Testing with radius and 802.1x authentication on wifi / 2022-08-23

2022-08-23 Testing with radius and 802.1x authentication on wifi
For work I am looking into how Wi-Fi Protected Access (WPA) actually works down to the byte level, to be able to explain what actually happens and where the security strenghts and weaknesses are.

To set this up I need a separation between the access-point and the authentication server. I dug up an old Asus WL300g access-point and looked at FreeRADIUS as authentication, authorization and auditing (AAA) server. I followed the A very basic (but functional) eduroam configuration - FreeRADIUS wiki guide to get to a working setup, but with different passwords.

Getting the access-point to talk to a radius server took a bit of searching and trying: I assumed that "802.1x" which is extended to "Radius with 802.1x" was the right mode to use a radius server in the background, but it turned out this didn't do what I want. I saw no communication with the radius server and I didn't see the SSID advertised.

The right mode is "WPA" and things started to work that way. It still needs a few settings to talk to the radius server: IP address, port and shared secret.

I chose to go the 'eduroam' way because that is what I am used to from work. This does mean I had to set a home domain idefix.net for authentication. With eduroam I also get Extensible Authentication Protol (EAP) extensions to handle with the real user data. The result is an outer authentication layer visible to the first radius server in the path and an inner authentication layer only visible to the final radius server in the path. Although both the outer and the inner authentication servers run on the same freeradius server they are separate configurations with a trust relation between them.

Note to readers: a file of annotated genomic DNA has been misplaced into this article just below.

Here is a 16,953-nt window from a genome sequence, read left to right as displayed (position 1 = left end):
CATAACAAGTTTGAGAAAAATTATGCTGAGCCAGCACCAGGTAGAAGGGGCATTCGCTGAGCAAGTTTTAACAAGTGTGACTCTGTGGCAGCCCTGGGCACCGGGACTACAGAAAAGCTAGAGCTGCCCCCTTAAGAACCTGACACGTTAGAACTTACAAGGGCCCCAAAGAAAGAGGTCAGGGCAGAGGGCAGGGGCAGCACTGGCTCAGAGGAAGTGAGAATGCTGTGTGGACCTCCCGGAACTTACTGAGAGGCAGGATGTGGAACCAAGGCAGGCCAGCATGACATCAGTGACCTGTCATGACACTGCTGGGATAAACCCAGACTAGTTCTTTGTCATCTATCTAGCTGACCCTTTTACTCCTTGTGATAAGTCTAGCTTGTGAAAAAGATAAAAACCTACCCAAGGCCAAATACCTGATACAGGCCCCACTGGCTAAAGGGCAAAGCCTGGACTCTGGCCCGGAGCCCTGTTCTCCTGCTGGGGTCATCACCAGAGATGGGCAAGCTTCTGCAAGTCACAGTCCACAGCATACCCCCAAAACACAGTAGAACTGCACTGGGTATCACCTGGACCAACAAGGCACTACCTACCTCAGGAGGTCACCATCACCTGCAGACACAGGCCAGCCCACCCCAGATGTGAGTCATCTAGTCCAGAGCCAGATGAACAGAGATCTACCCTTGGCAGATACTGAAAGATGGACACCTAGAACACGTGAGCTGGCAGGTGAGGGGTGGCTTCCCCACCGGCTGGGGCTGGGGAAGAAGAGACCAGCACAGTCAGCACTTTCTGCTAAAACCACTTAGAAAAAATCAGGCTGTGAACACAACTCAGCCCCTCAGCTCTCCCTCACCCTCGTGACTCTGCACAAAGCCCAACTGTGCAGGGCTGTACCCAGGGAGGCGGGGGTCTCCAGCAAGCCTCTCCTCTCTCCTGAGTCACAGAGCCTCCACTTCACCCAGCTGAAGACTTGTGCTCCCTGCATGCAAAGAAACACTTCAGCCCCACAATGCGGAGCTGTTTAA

The traffic to the inner authentication server is wrapped in TLS and needs a certificate. I used LetsEncrypt to generate a trusted certificate. I noticed I am at a point where generating a valid LetsEncrypt certificate was easier for me than fiddling with self-signed certificates. So I could set up my phone to require a valid certificate for radius.idefix.net.

All of this worked and I had a WPA Enterprise connection with the access-point and a lot of debug logging in freeradius.

My next plan is to find some computer with a network card where I can run wpa_supplicant while at the same time grabbing all the raw 802.11 frames and analyzing/understanding the traffic. I will also look at the radius traffic between access-point and outer radius server, and the radius traffic between outer and inner radius server.

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IPv6 check

Running test...
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